This article outlines how citizenship can be used as a political and theoretical tool by combining 'rights' and 'participation'. Participation in social, economic, cultural and political decision-making provides a more dynamic and active form of rights in which people work together to improve their quality of life. This must reflect the fact that certain types of participation such as 'informal' and/or local political participation are often those in which women take the lead, providing them with a sense of personal power. This may be achieved through an internationalist agenda which understands citizenship as broad rights and responsibilities operating in a context of democracy and accountability. Exclusion can also be countered through a 'differentiated universalism' which recognises the difference within groups, but retains a universal commitment to participation for all. Politics here can work through dialogue and accept different and changing positions - examples of the South Africa Women's National Commission, which represented a great variety of women's positions in the transition from apartheid, and women's centres in Belfast operating in the context of the Catholic/Protestant struggles, are cited.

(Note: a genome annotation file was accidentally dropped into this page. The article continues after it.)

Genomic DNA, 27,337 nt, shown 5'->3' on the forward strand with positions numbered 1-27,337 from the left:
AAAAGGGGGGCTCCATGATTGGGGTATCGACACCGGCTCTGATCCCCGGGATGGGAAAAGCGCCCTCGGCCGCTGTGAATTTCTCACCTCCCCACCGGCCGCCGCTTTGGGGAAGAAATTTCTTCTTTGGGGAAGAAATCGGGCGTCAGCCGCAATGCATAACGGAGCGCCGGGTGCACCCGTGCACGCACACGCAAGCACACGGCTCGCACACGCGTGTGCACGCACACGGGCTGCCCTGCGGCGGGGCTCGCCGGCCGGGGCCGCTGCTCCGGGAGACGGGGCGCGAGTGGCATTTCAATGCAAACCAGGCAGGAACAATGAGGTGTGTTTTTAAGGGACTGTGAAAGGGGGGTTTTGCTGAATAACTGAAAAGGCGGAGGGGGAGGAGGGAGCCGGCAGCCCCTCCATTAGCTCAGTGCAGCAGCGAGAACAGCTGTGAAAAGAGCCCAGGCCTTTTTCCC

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BRIDGE is a research and information programme located within IDS Knowledge Services. We are part of a global movement whose vision is a world where gender equality, dignity and social justice prevail, where poverty is eliminated and where human rights – including women’s rights - are realised.